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Crystal Ford and Neftalí Partida at History-Making Texans Awards during Texas Independence Day Dinner for Texas History Museum Foundation. Michael Barnes/American-Statesman

History-Making Texans Awards for State History Museum Foundation. It’s not every night that you share the room with Nolan Ryan and Earl Campbell. Yet the History-Making Awards ceremony routinely makes history each Texas Independence Day. The dominating pitcher and running back were in good company. We sat with deeply connected businesswoman Diana Zuniga while we heard the accolades and watched the videos for the two athletes whose career trajectories tracked closely the success of teams in Austin, Houston, Dallas and New Orleans. All the hoopla helped fill the coffers of the State History Museum Foundation, which provides a big chunk of change for the Bullock Texas State History Museum.

RELATED: Texas treasures from the Bryan Museum now in Austin.

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Ti Belete and Cat McCauley from KPMG at Austin Gives Luncheon. Michael Barnes/American-Statesman

Austin Gives Luncheon. We’ve watched jewelry-maker Kendra Scott grow her business from Day 1 and she’s always given back. Always. It was gratifying, then, to hear her explain this conscious strategy at a luncheon for Austin Gives, a project of the Greater Austin Chamber of Commerce. For instance, all her stores — more than 50 of them already! I remember when the first one opened! — employ a community outreach leader. And we have some Austin Gives winners to report among charitable companies. Big Hearts: Round Rock Express. Charitable Champions: Hoar Construction. Bold Givers: Keller Williams Realty International. This event nicely complements the earlier Philanthropy Day Luncheon, hosted by the Association of Fundraising Professionals. I’m sorry to say I missed that essential annual affair in February. Among the honorees on that day: Patsy Woods Martin and Jack MartinPete WinsteadAlamo Drafthouse and Taylor Thompson, a 17-year-old high school student who raised $85,000 to build a Habitat for Humanity home in Austin to honor his late mother.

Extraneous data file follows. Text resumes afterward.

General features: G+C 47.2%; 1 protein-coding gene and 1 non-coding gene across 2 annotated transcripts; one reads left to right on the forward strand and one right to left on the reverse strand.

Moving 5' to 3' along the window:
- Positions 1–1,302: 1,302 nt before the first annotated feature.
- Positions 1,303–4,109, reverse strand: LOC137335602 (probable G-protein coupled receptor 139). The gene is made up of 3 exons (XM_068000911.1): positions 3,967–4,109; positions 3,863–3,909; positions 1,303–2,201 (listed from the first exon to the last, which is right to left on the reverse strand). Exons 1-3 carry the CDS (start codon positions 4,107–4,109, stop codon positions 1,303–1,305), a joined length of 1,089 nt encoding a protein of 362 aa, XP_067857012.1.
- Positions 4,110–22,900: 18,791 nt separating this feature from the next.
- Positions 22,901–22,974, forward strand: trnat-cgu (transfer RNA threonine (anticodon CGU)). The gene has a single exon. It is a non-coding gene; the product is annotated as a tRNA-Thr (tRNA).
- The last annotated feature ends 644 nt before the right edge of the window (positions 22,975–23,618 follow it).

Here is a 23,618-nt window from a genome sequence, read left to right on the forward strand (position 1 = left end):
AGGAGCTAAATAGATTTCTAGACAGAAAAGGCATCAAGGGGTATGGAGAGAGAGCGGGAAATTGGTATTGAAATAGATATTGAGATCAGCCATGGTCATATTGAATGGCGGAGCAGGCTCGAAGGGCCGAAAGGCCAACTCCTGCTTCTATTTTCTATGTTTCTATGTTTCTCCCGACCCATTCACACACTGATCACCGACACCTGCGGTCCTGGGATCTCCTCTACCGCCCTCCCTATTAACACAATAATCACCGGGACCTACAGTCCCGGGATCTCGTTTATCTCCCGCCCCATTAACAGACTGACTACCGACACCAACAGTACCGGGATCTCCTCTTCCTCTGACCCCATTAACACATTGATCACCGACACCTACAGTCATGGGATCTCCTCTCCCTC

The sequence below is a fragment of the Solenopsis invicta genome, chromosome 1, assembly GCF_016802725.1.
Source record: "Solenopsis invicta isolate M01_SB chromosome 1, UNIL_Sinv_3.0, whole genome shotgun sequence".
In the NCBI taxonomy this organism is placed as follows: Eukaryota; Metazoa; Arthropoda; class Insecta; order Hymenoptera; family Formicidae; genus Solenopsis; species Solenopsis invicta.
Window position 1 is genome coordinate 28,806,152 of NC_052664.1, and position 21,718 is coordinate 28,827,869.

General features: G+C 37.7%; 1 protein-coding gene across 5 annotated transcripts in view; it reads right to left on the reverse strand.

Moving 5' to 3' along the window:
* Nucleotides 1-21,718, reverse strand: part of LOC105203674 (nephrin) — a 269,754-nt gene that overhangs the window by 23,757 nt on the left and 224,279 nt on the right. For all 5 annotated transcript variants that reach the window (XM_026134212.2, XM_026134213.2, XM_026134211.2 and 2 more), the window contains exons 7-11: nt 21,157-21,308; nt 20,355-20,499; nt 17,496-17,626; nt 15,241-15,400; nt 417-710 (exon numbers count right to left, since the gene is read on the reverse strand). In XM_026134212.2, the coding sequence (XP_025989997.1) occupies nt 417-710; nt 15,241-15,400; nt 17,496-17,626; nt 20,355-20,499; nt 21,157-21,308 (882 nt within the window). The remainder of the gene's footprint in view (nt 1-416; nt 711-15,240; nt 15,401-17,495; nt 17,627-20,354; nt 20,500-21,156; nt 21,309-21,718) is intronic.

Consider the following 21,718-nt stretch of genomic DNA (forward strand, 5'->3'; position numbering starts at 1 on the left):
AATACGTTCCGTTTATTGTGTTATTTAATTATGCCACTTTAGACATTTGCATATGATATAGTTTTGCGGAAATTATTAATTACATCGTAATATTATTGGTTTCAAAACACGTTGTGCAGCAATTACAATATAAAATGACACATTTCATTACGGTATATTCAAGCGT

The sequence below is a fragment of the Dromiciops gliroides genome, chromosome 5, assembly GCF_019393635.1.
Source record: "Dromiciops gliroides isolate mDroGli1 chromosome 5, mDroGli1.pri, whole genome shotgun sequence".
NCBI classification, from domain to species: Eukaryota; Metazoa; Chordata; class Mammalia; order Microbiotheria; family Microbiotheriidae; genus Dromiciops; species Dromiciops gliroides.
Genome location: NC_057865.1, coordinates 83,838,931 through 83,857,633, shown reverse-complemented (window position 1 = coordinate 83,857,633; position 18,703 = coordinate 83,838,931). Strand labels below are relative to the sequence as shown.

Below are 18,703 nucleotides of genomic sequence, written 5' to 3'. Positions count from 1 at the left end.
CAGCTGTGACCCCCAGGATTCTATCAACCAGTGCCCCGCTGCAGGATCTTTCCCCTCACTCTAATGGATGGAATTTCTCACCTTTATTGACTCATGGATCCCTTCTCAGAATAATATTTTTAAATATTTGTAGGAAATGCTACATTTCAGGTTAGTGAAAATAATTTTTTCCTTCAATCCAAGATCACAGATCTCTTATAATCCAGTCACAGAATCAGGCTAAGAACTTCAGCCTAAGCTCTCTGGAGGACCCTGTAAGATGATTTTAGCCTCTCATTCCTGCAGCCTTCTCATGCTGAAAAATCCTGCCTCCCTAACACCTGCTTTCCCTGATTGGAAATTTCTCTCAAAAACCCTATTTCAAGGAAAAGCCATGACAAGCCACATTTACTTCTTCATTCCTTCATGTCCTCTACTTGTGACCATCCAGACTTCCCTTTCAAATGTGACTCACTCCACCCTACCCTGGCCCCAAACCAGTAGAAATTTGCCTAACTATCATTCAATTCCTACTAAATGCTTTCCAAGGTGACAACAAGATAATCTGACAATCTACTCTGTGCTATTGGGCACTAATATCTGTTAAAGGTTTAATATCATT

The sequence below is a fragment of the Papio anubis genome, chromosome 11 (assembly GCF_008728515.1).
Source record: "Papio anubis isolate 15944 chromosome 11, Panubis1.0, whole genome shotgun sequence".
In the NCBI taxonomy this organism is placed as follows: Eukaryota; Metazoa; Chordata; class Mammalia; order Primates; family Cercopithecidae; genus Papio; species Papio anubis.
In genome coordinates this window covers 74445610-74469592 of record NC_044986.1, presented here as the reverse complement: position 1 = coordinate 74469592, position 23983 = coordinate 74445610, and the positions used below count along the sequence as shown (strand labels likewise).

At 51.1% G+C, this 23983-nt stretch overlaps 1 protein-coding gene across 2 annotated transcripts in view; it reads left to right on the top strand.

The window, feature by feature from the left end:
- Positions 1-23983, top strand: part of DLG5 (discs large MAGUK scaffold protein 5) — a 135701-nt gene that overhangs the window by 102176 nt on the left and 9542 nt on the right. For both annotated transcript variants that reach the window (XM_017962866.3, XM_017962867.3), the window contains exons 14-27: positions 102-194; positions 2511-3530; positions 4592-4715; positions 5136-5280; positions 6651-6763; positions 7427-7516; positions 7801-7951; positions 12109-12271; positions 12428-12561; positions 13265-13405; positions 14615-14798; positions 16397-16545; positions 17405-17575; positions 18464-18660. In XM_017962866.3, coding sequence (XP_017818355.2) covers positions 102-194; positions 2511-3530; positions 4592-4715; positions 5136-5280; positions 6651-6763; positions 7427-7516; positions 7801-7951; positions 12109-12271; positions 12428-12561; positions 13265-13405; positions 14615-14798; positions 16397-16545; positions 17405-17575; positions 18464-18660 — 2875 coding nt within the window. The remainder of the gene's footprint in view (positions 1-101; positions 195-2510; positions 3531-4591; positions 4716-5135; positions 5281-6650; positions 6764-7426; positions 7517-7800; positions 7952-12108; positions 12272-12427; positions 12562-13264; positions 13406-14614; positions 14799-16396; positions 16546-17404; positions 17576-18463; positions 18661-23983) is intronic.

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Olga Campos and Gigi Bryant at Peace Love Long Center. Michael Barnes/American-Statesman

Peace, Love, Long Center. I checked my closets. Groovy is clearly not my thing. For this Sixties-themed party at the Long Center, I pulled out a sports jacket covered in a black-and-navy oversized houndstooth pattern. When I purchased it at a resale shop decades ago, I called it my Dave Steakley jacket, so named for the always natty Zach Theatre director. To tell the truth, it barely registers in his style universe. Other guests — such as very Sargent Pepper Olga Campos and Kevin Benz — went all out. At the head of our table were super-patrons Marc and Carolyn Seriff, who head off to the Big Apple soon to perform as producers of the musical “Anastasia.” Meanwhile, I got to know some charming folks whose lives weave in and out of Austin’s creative economy.

RELATED: Which show won the most nominations at the Long Center’s Greater Austin High School Musical Theatre Awards?

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Amy Lowrey and Eva Strasburger at Celebration of Life Luncheon. Michael Barnes/American-Statesman

Celebration of Life Luncheon for Seton Breast Care Center. Just slap me in between Mary Herr Tally and Carla McDonald and I’m good for a 150-minute charity luncheon. This silky affair attracts the top socials in town and almost every table at the JW Marriott Hotel was populated with philanthropic leaders eager to make the fight against breast cancer more manageable for Central Texans. This multi-faceted event for the spa-like Seton Breast Care Center starts with a lot of mingling, then some speakers, a brisk Neiman Marcus fashion show, then more speakers, videos and entertainers, all very compelling. In fact, Kendra Scott once again provided some of the most forceful arguments for giving, in this case to purchase a state-of-the-art mammography apparatus that one source told me normally goes for $300,000. The highlight of the lunch for me, however, was hearing about the current lives and concerns of the well-matched Tally and McDonald, who’ve got Zach Theatre and Austin Pets Alive events upcoming as well.

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Mary Jane Burson and Suzie Harriman at League of Women Voters Dinner. Michael Barnes/American-Statesman

State of the City Dinner for the League of Women Voters. Nearly 100 years old, the League is a pretty restrained group of good-government types who, no matter their political affiliations, are collectively appalled by recent attempts to make voting more difficult rather than less so. Born out of the suffrage movement, this group knows what it means to be denied the vote in order to preserve an existing order. Yet among the high points of their annual dinner was a madcap auction run by light-hearted Mary Gordon Spence — who offered additional items from her storage — and a comic turn from author Sarah Bird, whose very presence proved an auction item. The most serious moments, however, came from Susan Dawson, a spellbinding speaker from the E3 Alliance, an advocacy group, who, in 20 minutes, broke down the successes and failures of the Austin area educational system. Answering a final question, she came down hard for school choice, but against vouchers.